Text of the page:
Former Automotive Service Association Chairman and Hall of Eagles inductee Dick Schoonover died earlier this month. He was 84.
Mike Schoonover, his son and successor at the now-third-generation Schoonover Bodyworks and Glass, remembered his father as an “innovator” and always on the “leading edge” of technology and training.
“Dick was an innovator and was always two steps ahead of the competition,” states Dick Schoonover’s obituary posted on O’Halloran & Murphy Funeral and Cremation Services’ website. “He set the bar high for customer service & quality and made sure his employees had the best tools, equipment & training available. During his leadership he grew the company to a nationally recognized repair facility.”
Schoonover graduated high school in 1955 and wound up working for his father, Chuck, at the family’s Schoonover Auto Rebuild. Dick Schoonover took over the company in the mid-1960s at a “pretty young age” after the early death of Chuck Schoonover, according to Mike Schoonover.
“In addition to his love for family, Dick loved the family business,” Schoonover’s obituary states.
Schoonover moved the company from St. Paul, Minn., to Shoreview, Minn., in 1973. He had the foresight that city would be an up-and-comer and built what for the time was “a really big shop,” his son said.
“He went crazy” at the dawn of unibody vehicles, engaging in a flurry of obtaining training and equipment to handle the new structures, Mike Schoonover remembered. Dick Schoonover “took a lot of pride” in those purchases and getting his team trained, his son said.
Dick Schoonover was always on the “leading edge” of technology and training, Mike Schoonover said. He recalled his father adopting the process of removing and reinstalling hardware and trim before painting or blending a vehicle. “So many insurance companies” resisted the move, arguing, “‘No other shop is doing that.'”
Dick Schoonover’s response: His shop had to warranty the vehicle’s paint job.
His father was an advocate for “doing the job right,” Mike Schoonover said.
Dick Schoonover also held shop quality control meetings as far back as the 1980s, his son said, recalling finding documents from them. The gatherings included representatives of the body, paint and parts departments and discussed means of improvement. An agenda would be prepared in advance, and notes of the meeting would be taken, according to Mike Schoonover.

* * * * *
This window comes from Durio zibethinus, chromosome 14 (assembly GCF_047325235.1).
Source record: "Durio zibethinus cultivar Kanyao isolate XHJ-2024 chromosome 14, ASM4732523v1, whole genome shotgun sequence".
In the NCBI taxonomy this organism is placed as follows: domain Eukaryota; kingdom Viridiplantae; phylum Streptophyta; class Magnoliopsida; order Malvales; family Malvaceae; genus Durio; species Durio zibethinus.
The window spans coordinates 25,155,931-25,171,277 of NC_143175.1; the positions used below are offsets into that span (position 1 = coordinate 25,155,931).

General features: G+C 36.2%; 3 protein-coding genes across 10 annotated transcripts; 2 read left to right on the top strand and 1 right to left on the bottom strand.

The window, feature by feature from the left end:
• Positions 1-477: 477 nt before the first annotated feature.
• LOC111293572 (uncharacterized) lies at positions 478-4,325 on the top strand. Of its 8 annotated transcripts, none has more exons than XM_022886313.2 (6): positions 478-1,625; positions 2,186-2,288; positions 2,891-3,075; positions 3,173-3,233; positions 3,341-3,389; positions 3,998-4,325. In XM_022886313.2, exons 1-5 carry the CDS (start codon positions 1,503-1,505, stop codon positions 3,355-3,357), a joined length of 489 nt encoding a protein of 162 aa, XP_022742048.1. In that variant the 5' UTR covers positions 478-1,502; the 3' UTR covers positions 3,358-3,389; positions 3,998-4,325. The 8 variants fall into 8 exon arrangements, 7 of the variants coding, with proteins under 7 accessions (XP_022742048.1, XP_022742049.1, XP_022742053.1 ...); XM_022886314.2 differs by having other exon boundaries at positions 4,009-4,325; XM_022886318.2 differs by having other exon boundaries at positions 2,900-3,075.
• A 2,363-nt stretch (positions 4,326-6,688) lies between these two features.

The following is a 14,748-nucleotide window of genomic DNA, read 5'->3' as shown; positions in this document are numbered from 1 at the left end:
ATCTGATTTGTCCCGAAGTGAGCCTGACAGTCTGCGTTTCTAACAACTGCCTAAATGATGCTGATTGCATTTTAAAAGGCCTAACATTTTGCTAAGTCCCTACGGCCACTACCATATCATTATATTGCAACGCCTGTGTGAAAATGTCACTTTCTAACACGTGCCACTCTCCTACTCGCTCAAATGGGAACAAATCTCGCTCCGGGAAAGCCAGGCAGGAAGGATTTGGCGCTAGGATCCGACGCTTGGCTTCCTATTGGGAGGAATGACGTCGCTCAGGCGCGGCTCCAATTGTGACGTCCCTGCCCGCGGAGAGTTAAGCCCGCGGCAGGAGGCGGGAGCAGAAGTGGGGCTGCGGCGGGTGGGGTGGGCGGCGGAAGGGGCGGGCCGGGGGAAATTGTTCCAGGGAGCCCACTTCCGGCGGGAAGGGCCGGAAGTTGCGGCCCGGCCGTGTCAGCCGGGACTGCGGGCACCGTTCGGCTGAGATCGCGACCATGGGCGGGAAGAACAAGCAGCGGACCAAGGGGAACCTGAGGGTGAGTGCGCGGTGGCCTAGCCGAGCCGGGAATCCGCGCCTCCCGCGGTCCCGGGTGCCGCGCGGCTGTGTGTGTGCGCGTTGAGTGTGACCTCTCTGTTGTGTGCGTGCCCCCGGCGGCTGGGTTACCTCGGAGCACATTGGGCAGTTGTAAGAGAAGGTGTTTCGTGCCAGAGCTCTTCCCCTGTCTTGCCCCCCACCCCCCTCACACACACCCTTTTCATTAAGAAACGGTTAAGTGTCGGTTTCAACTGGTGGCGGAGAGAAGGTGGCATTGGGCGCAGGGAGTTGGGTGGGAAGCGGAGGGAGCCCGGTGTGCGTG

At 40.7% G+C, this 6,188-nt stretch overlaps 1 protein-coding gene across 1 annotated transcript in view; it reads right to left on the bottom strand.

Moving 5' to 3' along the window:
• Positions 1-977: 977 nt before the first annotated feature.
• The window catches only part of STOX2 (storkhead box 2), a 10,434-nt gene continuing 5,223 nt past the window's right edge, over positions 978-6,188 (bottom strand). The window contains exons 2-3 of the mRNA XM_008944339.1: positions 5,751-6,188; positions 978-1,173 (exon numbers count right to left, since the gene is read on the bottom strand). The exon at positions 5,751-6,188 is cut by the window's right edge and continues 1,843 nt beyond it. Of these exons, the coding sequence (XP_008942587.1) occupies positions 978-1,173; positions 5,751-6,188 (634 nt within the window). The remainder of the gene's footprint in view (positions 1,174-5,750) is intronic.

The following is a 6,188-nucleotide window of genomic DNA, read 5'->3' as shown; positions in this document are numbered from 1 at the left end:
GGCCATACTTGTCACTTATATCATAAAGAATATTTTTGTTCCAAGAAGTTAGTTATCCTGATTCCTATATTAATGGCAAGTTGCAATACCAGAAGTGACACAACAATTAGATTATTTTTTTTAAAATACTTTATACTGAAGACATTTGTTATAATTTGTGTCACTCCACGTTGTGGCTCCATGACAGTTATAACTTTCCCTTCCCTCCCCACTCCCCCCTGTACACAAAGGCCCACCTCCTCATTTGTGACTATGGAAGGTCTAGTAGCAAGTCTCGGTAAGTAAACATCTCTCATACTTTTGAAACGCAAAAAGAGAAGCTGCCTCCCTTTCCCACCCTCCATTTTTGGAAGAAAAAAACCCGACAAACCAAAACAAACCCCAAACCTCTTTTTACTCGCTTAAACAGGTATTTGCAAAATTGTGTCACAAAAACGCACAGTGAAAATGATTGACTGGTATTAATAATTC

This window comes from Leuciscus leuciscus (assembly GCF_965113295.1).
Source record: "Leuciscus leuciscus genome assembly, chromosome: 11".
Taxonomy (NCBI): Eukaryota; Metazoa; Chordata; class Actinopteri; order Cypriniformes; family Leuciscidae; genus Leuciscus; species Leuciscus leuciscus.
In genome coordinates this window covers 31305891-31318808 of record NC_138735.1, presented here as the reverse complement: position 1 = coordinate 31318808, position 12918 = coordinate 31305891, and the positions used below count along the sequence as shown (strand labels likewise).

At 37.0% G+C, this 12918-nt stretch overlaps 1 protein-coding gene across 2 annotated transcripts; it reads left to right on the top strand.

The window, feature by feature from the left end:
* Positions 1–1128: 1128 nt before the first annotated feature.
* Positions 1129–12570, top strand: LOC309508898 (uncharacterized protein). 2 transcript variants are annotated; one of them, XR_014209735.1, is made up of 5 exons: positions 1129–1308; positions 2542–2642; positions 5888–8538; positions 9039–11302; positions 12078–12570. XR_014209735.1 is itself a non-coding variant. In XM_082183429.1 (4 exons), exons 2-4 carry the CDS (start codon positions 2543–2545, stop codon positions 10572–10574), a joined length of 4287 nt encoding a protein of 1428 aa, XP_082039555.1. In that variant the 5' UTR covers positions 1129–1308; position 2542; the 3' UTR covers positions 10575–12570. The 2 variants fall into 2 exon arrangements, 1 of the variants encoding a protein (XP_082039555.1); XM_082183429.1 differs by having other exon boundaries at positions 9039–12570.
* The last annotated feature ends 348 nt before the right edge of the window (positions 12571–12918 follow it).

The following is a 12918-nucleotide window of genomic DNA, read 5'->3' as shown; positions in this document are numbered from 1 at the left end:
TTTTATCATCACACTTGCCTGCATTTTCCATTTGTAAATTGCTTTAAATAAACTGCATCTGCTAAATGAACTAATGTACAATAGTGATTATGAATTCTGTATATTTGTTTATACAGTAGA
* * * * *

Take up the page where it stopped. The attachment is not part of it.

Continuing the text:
Mike Schoonover said the documentation of these meetings gave him a newfound appreciation for his father. “He was ahead of his time,” the son said, noting that Schoonover Bodyworks was at that level despite being a small $2.5-$3 million collision business in Minnesota.
“He wasn’t afraid to try new things,” Schoonover said.
Dick Schoonover also had a hand in national and Minnesota motorist bill of rights legislation, his son said.
“Dick helped develop legislation, rules and procedures granting rights to consumers and leveling the playing field with auto insurers,” the obituary states.
Besides his work at the Automotive Service Association, Dick Schoonover also was involved with I-CAR in its early stages and with the ASC. He was inducted into the collision industry Hall of Eagles hall of fame in 1993.
“He was always trying to help the industry,” Mike Schoonover said. He said his father had natural leadership abilities.
LaMettry’s Collision operations manager Darrell Amberson, a fellow ASA chairman and Minnesotan, recalled Dick Schoonover’s presence during Amberson’s early days of engagement with the industry.
Schoonover and Lehman’s Garage owner Dick Cossette would appear and represent what was affectionately known as “The Dick and Dick Show” at industry gatherings.
Amberson recalled Schoonover as a “class act.” He noted that both Cossette and Schoonover sought to elevate the industry out of the perception it was a “second-class profession” by wearing more formal dress to events.
Schoonover was “especially classy,” Amberson recalled.
“I never really thought about it back then,” Amberson said of the two men’s clothing. “… It was by design.”
Amberson said he’d characterize Schoonover as an icon. He said he could see at a Collision Industry Conference meeting how Schoonover commanded “a lot of respect.”
Outside of the collision industry, Schoonover coached hockey at multiple levels, served on the Northwest YMCA board and was a Roseville Rotarian.
“Dick was a man of many talents; businessman, entrepreneur, visionary, mentor, coach,” the obituary states. “Most importantly, he was a loving man who would do anything for his family. His drive for excellence, integrity, hard work and dedication proved anything could be achieved, and any obstacle could be overcome and often used the phrase ‘Tough Mustang’ to encourage family members.”
Schoonover is survived by his wife of more than 60 years, Beryl; sons, Jeff, Scott and Mike; sister, Jodie Roche; six grandchildren; and four great-grandchildren. He was preceded in death by a grandson, Patrick.
O’Halloran & Murphy Funeral and Cremation Services, July 2020
Former Schoonover Bodyworks and Glass owner Dick Schoonover. (Provided by Mike Schoonover)
Schoonover Auto Rebuild is shown. (Provided by Mike Schoonover)
Dick Schoonover is seen in 1958. (Provided by Mike Schoonover)